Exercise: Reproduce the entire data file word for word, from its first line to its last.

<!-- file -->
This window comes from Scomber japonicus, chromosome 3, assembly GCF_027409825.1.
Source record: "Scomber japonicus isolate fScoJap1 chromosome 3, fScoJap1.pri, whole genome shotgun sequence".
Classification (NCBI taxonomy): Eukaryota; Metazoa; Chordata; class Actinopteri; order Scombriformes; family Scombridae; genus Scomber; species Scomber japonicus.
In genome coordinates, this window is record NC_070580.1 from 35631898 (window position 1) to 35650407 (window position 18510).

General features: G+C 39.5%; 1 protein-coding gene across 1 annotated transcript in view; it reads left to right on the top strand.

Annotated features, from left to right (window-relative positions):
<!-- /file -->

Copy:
This window comes from Scomber japonicus, chromosome 3, assembly GCF_027409825.1.
Source record: "Scomber japonicus isolate fScoJap1 chromosome 3, fScoJap1.pri, whole genome shotgun sequence".
Classification (NCBI taxonomy): Eukaryota; Metazoa; Chordata; class Actinopteri; order Scombriformes; family Scombridae; genus Scomber; species Scomber japonicus.
In genome coordinates, this window is record NC_070580.1 from 35631898 (window position 1) to 35650407 (window position 18510).

General features: G+C 39.5%; 1 protein-coding gene across 1 annotated transcript in view; it reads left to right on the top strand.

Annotated features, from left to right (window-relative positions):